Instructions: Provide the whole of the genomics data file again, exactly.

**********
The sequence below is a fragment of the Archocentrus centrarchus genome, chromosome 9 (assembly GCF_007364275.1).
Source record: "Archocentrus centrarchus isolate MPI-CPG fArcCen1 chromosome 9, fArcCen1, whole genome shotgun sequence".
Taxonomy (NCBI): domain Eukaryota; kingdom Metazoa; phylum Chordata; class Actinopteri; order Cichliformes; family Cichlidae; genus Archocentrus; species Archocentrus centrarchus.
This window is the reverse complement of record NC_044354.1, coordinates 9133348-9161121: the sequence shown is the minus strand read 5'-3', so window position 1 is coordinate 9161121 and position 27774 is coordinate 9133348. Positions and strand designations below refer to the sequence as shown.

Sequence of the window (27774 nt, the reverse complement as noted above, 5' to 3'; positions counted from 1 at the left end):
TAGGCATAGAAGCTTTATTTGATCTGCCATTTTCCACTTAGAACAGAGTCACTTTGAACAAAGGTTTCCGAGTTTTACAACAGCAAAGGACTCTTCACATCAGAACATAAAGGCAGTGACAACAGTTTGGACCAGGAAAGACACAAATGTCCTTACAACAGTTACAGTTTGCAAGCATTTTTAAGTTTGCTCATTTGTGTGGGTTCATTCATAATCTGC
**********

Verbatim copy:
The sequence below is a fragment of the Archocentrus centrarchus genome, chromosome 9 (assembly GCF_007364275.1).
Source record: "Archocentrus centrarchus isolate MPI-CPG fArcCen1 chromosome 9, fArcCen1, whole genome shotgun sequence".
Taxonomy (NCBI): domain Eukaryota; kingdom Metazoa; phylum Chordata; class Actinopteri; order Cichliformes; family Cichlidae; genus Archocentrus; species Archocentrus centrarchus.
This window is the reverse complement of record NC_044354.1, coordinates 9133348-9161121: the sequence shown is the minus strand read 5'-3', so window position 1 is coordinate 9161121 and position 27774 is coordinate 9133348. Positions and strand designations below refer to the sequence as shown.

Sequence of the window (27774 nt, the reverse complement as noted above, 5' to 3'; positions counted from 1 at the left end):
TAGGCATAGAAGCTTTATTTGATCTGCCATTTTCCACTTAGAACAGAGTCACTTTGAACAAAGGTTTCCGAGTTTTACAACAGCAAAGGACTCTTCACATCAGAACATAAAGGCAGTGACAACAGTTTGGACCAGGAAAGACACAAATGTCCTTACAACAGTTACAGTTTGCAAGCATTTTTAAGTTTGCTCATTTGTGTGGGTTCATTCATAATCTGC